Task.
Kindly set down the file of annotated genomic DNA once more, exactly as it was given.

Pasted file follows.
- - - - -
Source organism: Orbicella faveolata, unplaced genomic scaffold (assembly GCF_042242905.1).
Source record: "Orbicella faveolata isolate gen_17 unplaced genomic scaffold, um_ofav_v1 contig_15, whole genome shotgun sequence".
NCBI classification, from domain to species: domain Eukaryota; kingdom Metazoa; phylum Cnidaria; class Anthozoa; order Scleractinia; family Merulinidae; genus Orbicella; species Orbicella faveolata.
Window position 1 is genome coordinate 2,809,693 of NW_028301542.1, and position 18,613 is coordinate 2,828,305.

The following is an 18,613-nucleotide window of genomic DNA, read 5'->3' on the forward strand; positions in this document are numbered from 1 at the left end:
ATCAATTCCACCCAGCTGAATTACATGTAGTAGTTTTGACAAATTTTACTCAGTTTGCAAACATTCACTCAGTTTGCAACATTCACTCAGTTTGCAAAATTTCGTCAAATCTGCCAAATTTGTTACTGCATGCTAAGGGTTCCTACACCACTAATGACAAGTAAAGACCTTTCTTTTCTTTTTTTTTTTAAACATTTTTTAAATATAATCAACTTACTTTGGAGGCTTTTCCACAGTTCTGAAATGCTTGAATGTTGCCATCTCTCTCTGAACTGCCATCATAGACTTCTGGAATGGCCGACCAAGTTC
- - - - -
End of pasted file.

Source organism: Orbicella faveolata, unplaced genomic scaffold (assembly GCF_042242905.1).
Source record: "Orbicella faveolata isolate gen_17 unplaced genomic scaffold, um_ofav_v1 contig_15, whole genome shotgun sequence".
NCBI classification, from domain to species: domain Eukaryota; kingdom Metazoa; phylum Cnidaria; class Anthozoa; order Scleractinia; family Merulinidae; genus Orbicella; species Orbicella faveolata.
Window position 1 is genome coordinate 2,809,693 of NW_028301542.1, and position 18,613 is coordinate 2,828,305.

The following is an 18,613-nucleotide window of genomic DNA, read 5'->3' on the forward strand; positions in this document are numbered from 1 at the left end:
ATCAATTCCACCCAGCTGAATTACATGTAGTAGTTTTGACAAATTTTACTCAGTTTGCAAACATTCACTCAGTTTGCAACATTCACTCAGTTTGCAAAATTTCGTCAAATCTGCCAAATTTGTTACTGCATGCTAAGGGTTCCTACACCACTAATGACAAGTAAAGACCTTTCTTTTCTTTTTTTTTTTAAACATTTTTTAAATATAATCAACTTACTTTGGAGGCTTTTCCACAGTTCTGAAATGCTTGAATGTTGCCATCTCTCTCTGAACTGCCATCATAGACTTCTGGAATGGCCGACCAAGTTC